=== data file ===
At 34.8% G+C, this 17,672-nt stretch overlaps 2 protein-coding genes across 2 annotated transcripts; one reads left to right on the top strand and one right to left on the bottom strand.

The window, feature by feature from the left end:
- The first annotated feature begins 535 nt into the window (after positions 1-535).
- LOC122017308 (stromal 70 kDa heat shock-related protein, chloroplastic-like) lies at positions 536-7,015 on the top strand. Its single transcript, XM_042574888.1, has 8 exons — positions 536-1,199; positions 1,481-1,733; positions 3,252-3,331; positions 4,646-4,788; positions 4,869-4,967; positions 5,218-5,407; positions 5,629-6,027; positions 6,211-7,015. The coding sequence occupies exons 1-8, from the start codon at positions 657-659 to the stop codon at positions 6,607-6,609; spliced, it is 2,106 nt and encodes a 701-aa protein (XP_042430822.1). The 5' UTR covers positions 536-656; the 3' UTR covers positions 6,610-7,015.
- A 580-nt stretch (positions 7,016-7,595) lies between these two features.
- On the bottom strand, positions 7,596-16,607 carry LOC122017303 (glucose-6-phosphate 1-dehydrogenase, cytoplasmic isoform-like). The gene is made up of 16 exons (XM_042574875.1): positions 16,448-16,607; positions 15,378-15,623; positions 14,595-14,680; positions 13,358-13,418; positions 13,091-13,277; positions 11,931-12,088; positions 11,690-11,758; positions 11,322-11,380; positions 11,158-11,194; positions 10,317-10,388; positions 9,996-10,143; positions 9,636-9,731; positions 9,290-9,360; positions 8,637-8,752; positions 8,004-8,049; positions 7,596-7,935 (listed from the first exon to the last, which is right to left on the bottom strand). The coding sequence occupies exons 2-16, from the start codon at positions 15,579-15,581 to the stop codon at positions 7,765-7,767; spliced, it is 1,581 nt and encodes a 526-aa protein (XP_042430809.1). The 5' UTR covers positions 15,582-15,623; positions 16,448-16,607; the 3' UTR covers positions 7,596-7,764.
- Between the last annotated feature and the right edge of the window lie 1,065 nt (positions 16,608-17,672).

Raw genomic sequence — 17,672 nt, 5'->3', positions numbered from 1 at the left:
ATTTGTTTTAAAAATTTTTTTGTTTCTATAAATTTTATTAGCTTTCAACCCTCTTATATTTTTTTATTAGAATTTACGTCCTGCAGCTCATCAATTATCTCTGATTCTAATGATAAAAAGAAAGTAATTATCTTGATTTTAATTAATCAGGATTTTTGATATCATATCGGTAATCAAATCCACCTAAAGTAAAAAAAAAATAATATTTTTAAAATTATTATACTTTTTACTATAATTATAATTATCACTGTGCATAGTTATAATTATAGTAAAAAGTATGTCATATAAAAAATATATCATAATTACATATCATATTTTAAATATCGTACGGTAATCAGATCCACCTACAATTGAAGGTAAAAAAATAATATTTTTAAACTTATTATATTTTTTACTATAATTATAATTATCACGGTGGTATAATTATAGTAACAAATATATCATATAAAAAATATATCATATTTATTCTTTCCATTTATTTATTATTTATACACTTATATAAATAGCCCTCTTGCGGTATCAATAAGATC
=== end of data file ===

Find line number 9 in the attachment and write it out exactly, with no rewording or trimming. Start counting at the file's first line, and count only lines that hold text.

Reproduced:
ATTTGTTTTAAAAATTTTTTTGTTTCTATAAATTTTATTAGCTTTCAACCCTCTTATATTTTTTTATTAGAATTTACGTCCTGCAGCTCATCAATTATCTCTGATTCTAATGATAAAAAGAAAGTAATTATCTTGATTTTAATTAATCAGGATTTTTGATATCATATCGGTAATCAAATCCACCTAAAGTAAAAAAAAAATAATATTTTTAAAATTATTATACTTTTTACTATAATTATAATTATCACTGTGCATAGTTATAATTATAGTAAAAAGTATGTCATATAAAAAATATATCATAATTACATATCATATTTTAAATATCGTACGGTAATCAGATCCACCTACAATTGAAGGTAAAAAAATAATATTTTTAAACTTATTATATTTTTTACTATAATTATAATTATCACGGTGGTATAATTATAGTAACAAATATATCATATAAAAAATATATCATATTTATTCTTTCCATTTATTTATTATTTATACACTTATATAAATAGCCCTCTTGCGGTATCAATAAGATC